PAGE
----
ATXN2-CAG42 sequesters PABPC1 into insolubility and induces FBXW8 in cerebellum of old ataxic knock-in mice

Spinocerebellar Ataxia Type 2 (SCA2) is caused by expansion of a polyglutamine encoding triplet repeat in the human ATXN2 gene beyond (CAG)31. This is thought to mediate toxic gain-of-function by protein aggregation and 
Spinocerebellar Ataxia Type 2 (SCA2) is caused by expansion of a polyglutamine encoding triplet repeat in the human ATXN2 gene beyond (CAG)31. This is thought to mediate toxic gain-of-function by protein aggregation and to affect RNA processing, resulting in degenerative processes affecting preferentially cerebellar neurons. As a faithful animal model, we generated a knock-in mouse replacing the single CAG of murine Atxn2 with CAG42, a frequent patient genotype. This expansion size was inherited stably. The mice showed phenotypes with reduced weight and later motor incoordination. Although brain Atxn2 mRNA became elevated, soluble ATXN2 protein levels diminished over time, which might explain partial loss-of-function effects. Deficits in soluble ATXN2 protein correlated with the appearance of insoluble ATXN2, a progressive feature in cerebellum possibly reflecting toxic gains-of-function. Since in vitro ATXN2 overexpression was known to reduce levels of its protein interactor PABPC1, we studied expansion effects on PABPC1. In cortex, PABPC1 transcript and soluble and insoluble protein levels were increased. In the more vulnerable cerebellum, the progressive insolubility of PABPC1 was accompanied by decreased soluble protein levels, with PABPC1 mRNA showing no compensatory increase. The sequestration of PABPC1 into insolubility by ATXN2 function gains was validated in human cell culture. To understand consequences on mRNA processing, transcriptome profiles at medium and old age in three different tissues were studied and demonstrated a selective induction of Fbxw8 in the old cerebellum. Fbxw8 is encoded next to the Atxn2 locus and was shown in vitro to decrease the level of expanded insoluble ATXN2 protein. In conclusion, our data support the concept that expanded ATXN2 undergoes progressive insolubility and affects PABPC1 by a toxic gain-of-function mechanism with tissuespecific effects, which may be partially alleviated by the induction of FBXW8.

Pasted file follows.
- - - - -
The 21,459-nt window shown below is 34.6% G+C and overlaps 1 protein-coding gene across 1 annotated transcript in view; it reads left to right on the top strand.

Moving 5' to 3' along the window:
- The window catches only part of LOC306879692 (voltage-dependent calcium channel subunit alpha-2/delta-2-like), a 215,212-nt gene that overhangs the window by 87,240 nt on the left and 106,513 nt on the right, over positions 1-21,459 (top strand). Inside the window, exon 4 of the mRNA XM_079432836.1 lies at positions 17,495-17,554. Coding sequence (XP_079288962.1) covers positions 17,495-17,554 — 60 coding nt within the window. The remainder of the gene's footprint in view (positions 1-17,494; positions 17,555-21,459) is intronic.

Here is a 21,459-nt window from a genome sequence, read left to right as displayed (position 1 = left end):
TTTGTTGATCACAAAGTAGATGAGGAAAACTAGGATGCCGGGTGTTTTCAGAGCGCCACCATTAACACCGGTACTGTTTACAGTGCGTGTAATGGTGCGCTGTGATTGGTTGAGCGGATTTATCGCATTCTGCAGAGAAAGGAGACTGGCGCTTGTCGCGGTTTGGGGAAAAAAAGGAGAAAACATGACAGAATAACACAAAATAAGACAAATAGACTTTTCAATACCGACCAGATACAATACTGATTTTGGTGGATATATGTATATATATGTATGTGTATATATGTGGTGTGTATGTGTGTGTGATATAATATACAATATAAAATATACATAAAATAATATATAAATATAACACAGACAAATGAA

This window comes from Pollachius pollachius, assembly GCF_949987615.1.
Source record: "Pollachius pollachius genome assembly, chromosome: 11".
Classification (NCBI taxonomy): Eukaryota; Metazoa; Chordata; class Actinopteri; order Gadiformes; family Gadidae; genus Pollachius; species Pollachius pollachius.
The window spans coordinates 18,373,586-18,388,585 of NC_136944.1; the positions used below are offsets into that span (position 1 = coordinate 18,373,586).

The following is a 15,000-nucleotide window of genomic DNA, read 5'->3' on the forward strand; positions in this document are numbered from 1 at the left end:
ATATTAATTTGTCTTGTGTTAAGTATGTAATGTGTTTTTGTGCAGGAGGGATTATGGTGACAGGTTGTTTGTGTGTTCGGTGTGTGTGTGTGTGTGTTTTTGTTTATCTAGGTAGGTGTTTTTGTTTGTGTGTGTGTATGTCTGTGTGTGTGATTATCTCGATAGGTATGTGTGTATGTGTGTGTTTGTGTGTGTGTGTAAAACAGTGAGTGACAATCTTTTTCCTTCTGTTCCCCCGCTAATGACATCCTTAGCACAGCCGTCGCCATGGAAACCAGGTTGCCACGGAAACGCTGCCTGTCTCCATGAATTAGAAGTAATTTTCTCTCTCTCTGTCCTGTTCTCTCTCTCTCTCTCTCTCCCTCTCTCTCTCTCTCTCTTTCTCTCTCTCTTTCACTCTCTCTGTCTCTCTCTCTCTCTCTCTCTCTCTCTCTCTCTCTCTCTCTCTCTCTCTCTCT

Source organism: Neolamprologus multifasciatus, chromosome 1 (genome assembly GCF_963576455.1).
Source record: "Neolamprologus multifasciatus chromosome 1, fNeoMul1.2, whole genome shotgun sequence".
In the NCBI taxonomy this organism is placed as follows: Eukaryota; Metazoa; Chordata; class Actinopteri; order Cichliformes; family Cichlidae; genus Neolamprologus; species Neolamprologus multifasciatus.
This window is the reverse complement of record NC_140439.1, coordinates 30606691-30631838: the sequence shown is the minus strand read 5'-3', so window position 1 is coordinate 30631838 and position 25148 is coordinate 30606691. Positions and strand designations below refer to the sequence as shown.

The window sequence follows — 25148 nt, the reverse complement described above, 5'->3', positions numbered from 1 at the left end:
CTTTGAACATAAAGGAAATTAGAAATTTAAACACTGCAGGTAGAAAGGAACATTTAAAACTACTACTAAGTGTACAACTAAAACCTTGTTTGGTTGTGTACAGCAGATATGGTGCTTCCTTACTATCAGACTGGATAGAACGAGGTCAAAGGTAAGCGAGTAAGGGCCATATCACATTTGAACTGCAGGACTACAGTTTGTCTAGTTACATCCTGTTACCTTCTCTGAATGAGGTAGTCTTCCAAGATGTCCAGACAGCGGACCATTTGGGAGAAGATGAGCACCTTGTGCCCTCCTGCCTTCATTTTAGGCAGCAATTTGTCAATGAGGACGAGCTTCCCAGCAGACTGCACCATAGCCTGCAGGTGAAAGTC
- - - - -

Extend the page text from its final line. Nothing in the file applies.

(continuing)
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Metadaten
Author:Ewa Damrath, Melanie V. Heck, Suzana Gispert, Mekhman Azizov, Joachim Nowock, Carola Seifried, Udo Rüb, Michael Walter, Georg Auburger
URN:urn:nbn:de:hebis:30:3-259255
DOI:http://dx.doi.org/10.1371/journal.pgen.1002920
ISSN:1553-7404
ISSN:1553-7390
Pubmed Id:http://www.ncbi.nlm.nih.gov/pubmed?term=22956915
Parent Title (English):Plos genetics
Publisher:San Francisco, Calif.
Place of publication:Public Library of Science
Document Type:Article
Language:English
Date of Publication (online):2012/08/30
Date of first Publication:2012/08/30
Publishing Institution:Univ.-Bibliothek Frankfurt am Main
Release Date:2012/09/02
Volume:8
Issue:8: e1002920
Pagenumber:17
First Page:1
Last Page:17
Note:
Copyright: (c) 2012 Damrath et al. This is an open-access article distributed under the terms of the Creative Commons Attribution License, which permits unrestricted use, distribution, and reproduction in any medium, provided the original author and source are credited.
Institutes:Medizin
Dewey Decimal Classification:610 Medizin und Gesundheit
Sammlungen:Universitätspublikationen
Licence (German):License LogoCreative Commons - Namensnennung 3.0

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